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February 2014

Walton to develop MARTA’s King Memorial project

11 Alive

ATLANTA — MARTA has picked a developer to build a mixed-use project at its King Memorial Station, potentially the first of several similar developments around its train stations.

Walton Communities plans 386 apartments and 13,000-square feet of retail on about four acres next to King Memorial on Decatur Street, near Georgia State University, Oakland Cemetery and the Martin Luther King Jr. National Historic site.

The property is a parking lot that was being leased to Grady Memorial Hospital. Walton Communities would enter a ground lease with MARTA. The developer would take the next year to obtain financing and probably start work on the initial design, said Amanda Rhein, MARTA’s senior director of transit oriented development.

If the King Memorial project is successful, it could help spur more investment along the Decatur Street corridor east of Georgia State.

The university is already a catalyst for real estate development in the area. A few years ago, Perennial Properties wrapped up construction on the Pencil Factory flats and shops, also near Georgia State and the King Memorial Station. {….}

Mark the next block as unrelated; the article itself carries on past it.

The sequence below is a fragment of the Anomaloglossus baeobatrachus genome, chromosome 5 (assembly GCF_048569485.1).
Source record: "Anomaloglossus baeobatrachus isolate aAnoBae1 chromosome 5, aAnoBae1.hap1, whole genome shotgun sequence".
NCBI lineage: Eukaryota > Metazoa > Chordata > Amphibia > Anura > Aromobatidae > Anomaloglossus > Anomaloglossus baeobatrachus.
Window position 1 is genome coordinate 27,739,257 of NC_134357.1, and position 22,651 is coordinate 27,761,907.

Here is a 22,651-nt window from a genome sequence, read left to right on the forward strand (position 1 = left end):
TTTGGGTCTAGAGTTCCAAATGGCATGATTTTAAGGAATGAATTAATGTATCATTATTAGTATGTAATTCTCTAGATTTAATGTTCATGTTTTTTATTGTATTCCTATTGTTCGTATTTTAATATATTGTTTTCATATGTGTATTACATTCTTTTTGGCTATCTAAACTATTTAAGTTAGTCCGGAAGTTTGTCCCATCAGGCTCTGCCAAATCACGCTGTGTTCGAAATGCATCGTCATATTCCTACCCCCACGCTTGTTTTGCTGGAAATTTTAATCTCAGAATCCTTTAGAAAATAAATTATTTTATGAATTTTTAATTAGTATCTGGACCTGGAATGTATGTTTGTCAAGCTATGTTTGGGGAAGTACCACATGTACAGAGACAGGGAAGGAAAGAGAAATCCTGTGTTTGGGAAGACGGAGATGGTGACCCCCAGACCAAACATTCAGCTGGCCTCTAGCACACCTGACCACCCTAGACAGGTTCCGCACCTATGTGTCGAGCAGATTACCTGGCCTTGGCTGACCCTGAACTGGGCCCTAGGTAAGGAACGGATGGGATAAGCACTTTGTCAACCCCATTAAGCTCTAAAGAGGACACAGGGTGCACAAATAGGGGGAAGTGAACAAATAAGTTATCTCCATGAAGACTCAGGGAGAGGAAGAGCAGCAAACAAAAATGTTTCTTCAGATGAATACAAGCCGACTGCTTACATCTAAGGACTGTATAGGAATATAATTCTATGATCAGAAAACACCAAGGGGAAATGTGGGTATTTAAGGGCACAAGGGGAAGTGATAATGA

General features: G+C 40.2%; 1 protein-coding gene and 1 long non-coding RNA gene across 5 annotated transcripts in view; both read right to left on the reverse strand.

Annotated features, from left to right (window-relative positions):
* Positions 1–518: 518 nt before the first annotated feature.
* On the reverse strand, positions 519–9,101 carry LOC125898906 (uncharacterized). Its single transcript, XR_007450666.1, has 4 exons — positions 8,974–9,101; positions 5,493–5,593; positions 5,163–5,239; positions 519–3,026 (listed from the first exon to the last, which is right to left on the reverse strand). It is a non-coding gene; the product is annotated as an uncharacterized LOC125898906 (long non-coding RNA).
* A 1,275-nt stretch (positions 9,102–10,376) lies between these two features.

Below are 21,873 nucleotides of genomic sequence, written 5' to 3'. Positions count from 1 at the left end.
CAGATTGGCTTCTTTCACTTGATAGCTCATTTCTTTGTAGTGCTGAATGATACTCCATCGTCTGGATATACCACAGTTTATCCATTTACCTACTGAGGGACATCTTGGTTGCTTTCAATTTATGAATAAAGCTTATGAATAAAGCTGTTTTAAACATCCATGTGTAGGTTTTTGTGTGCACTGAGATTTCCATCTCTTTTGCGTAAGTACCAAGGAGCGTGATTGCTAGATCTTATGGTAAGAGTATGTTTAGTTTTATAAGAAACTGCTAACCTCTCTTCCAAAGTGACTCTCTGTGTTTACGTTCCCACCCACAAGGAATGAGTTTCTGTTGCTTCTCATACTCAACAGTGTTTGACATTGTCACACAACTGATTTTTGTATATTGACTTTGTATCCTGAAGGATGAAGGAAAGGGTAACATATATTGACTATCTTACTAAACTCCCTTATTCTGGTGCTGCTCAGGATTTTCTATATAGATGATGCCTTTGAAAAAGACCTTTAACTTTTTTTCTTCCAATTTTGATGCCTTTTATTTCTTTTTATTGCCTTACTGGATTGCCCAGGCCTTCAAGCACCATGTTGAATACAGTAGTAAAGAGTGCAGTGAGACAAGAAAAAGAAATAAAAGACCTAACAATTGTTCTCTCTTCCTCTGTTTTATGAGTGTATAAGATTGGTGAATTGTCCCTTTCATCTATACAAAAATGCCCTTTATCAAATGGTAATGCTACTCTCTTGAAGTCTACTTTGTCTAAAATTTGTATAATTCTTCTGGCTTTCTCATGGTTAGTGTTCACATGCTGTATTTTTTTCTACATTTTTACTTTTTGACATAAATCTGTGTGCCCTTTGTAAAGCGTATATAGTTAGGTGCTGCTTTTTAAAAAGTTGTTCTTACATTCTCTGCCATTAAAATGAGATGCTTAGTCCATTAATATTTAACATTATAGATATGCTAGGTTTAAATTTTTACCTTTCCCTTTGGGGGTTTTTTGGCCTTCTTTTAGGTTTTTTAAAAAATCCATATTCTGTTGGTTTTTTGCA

Atlanta Business Chronicle

Business community highlights economic development hopes for Assembly panel

Andrew George | NJ Biz

In testimony before the Assembly Commerce and Economic Development Committee Thursday, members of the state’s business community across various sectors offered their takes on the state of economic development in New Jersey and highlighted potential areas of growth.

 

Invited guests touched on issues such as incentives, transit-oriented development and infrastructure investment.

It was the panel’s first meeting since Assemblyman Gordon Johnson (D-Teaneck) was appointed chair last week.

On the issue of the Economic Opportunity Act of 2013, New Jersey Business & Industry Association vice president David Brogan said that while the new incentives will certainly help the state stay competitive, this is not the time to stand down.

Brogan noted that especially with the aggressive business-friendly approach Gov. Andrew Cuomo has taken in New York, New Jersey must keep up with its neighbor through added tax reforms, incentives and policy changes. For starters, a “cleanup bill” to address some of the remaining issues in the Economic Opportunity Act should be worked on, Brogan said.

Michael Egenton, senior vice president of government relations for the New Jersey Chamber of Commerce, said that it is because of the Economic Opportunity Act that “New Jersey is more competitive with our surrounding states.” But Egenton agreed with Brogan that New York should be a concern given all that it is currently offering in tax exemptions and incentives. {….}